By MICHAEL P. LYNCH
The New York Times - Opinionator
Originally published June 22, 2013
In the wake of continuing revelations of government spying programs and the recent Supreme Court ruling on DNA collection – both of which push the generally accepted boundaries against state intrusion on the person — the issue of privacy is foremost on the public mind. The frequent mantra, heard from both media commentators and government officials, is that we face a “trade-off” between safety and convenience on one hand and privacy on the other. We just need, we are told, to find the right balance.
This way of framing the issue makes sense if you understand privacy solely as a political or legal concept. And its political importance is certainly part of what makes privacy so important: what is private is what is yours alone to control, without interference from others or the state. But the concept of privacy also matters for another, deeper reason. It is intimately connected to what it is to be an autonomous person.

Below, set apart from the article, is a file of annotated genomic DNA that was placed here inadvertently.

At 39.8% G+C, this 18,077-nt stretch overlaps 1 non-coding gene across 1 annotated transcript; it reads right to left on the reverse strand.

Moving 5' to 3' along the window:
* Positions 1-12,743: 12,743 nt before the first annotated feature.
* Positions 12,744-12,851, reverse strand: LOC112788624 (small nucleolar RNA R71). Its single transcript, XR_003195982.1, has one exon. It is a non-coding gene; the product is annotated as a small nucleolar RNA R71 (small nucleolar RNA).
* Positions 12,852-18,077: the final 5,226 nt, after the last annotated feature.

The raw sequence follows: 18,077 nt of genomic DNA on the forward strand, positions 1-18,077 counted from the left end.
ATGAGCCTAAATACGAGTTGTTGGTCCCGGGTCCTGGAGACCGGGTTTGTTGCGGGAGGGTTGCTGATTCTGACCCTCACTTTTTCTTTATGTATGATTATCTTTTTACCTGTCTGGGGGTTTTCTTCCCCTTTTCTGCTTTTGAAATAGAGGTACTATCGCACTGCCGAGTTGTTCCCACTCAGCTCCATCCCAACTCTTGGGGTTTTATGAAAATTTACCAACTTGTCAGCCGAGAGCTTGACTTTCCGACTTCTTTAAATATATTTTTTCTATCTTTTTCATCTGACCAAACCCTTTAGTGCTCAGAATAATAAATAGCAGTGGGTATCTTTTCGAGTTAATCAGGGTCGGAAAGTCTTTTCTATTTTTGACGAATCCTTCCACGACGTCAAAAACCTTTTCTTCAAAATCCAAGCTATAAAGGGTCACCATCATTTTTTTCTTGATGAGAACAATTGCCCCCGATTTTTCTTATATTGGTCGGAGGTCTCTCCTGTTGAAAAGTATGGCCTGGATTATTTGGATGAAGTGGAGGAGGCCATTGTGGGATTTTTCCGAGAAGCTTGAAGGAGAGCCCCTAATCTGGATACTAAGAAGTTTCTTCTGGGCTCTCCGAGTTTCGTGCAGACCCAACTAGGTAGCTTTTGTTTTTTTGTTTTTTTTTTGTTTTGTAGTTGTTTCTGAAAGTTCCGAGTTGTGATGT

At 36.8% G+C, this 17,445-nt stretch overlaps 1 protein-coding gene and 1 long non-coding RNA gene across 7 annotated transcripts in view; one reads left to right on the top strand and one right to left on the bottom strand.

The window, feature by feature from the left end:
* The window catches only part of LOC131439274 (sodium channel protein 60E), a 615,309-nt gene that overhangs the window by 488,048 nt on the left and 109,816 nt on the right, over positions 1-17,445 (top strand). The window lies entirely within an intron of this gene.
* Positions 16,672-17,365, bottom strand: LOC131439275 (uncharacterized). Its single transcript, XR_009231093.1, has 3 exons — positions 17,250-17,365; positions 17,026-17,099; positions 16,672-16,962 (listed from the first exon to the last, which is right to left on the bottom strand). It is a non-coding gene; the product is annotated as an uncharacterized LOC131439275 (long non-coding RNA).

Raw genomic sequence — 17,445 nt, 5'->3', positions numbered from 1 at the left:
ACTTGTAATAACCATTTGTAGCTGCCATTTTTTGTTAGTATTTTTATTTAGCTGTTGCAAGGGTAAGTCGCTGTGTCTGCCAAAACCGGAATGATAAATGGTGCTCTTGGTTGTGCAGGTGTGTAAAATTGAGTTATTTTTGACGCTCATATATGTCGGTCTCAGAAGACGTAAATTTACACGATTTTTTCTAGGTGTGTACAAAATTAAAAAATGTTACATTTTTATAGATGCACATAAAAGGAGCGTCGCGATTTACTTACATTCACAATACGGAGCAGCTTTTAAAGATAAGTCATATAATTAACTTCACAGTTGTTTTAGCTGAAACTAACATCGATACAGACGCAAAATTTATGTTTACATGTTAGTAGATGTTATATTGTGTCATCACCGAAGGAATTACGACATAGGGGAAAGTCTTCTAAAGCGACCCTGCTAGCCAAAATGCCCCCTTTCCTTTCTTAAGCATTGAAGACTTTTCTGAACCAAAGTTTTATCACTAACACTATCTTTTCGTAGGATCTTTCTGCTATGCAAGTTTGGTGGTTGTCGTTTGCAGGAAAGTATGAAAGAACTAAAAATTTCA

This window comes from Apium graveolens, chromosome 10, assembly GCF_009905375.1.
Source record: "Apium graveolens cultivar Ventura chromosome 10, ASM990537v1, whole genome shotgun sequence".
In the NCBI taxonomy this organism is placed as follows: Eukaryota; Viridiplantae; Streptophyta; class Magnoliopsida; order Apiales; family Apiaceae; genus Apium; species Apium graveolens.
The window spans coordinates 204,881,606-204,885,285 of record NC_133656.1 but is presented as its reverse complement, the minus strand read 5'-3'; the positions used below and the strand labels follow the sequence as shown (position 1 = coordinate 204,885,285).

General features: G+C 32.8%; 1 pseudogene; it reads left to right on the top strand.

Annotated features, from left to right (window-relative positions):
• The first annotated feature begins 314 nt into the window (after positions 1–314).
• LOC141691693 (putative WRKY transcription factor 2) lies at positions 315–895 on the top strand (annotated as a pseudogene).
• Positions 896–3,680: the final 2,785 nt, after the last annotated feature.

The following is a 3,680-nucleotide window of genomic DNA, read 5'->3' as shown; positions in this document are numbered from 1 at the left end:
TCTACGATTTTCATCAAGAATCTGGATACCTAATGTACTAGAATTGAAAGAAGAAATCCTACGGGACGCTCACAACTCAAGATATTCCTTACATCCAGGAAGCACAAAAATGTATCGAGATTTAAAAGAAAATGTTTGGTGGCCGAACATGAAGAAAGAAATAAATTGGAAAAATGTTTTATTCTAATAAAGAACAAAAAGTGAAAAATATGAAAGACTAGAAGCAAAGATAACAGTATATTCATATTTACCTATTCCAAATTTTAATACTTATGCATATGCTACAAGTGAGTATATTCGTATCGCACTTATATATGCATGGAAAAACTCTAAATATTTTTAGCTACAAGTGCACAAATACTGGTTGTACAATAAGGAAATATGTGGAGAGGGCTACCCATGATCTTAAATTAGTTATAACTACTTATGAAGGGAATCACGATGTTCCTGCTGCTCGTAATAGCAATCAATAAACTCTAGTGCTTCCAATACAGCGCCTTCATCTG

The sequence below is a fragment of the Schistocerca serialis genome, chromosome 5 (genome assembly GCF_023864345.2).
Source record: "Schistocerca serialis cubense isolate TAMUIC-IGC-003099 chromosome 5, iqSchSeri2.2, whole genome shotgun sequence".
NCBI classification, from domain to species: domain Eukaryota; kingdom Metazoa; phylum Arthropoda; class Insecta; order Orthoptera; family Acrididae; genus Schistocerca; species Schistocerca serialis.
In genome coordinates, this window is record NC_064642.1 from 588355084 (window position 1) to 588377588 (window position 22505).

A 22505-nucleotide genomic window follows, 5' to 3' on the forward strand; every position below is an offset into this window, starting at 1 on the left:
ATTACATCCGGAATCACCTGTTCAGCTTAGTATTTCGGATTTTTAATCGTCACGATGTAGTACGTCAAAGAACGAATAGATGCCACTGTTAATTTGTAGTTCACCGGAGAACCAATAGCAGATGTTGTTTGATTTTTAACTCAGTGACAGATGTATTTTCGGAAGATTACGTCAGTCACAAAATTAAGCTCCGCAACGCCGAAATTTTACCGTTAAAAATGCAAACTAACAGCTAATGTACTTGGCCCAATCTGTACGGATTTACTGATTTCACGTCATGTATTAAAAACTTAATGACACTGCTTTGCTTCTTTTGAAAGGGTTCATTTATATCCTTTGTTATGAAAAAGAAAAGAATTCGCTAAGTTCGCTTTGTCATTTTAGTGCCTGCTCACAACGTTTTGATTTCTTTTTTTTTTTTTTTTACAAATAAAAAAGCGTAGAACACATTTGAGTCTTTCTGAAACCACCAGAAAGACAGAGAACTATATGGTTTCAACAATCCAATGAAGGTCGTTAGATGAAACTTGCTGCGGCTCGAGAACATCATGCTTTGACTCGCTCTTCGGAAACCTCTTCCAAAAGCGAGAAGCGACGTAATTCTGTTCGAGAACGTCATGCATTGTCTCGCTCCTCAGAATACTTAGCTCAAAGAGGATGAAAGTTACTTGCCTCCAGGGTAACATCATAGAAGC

What makes your thoughts your thoughts? One answer is that you have what philosophers sometimes call “privileged access” to them. This means at least two things. First, you access them in a way I can’t. Even if I could walk a mile in your shoes, I can’t know what you feel in the same way you can: you see it from the inside so to speak. Second, you can, at least sometimes, control what I know about your thoughts. You can hide your true feelings from me, or let me have the key to your heart.
The entire story is here.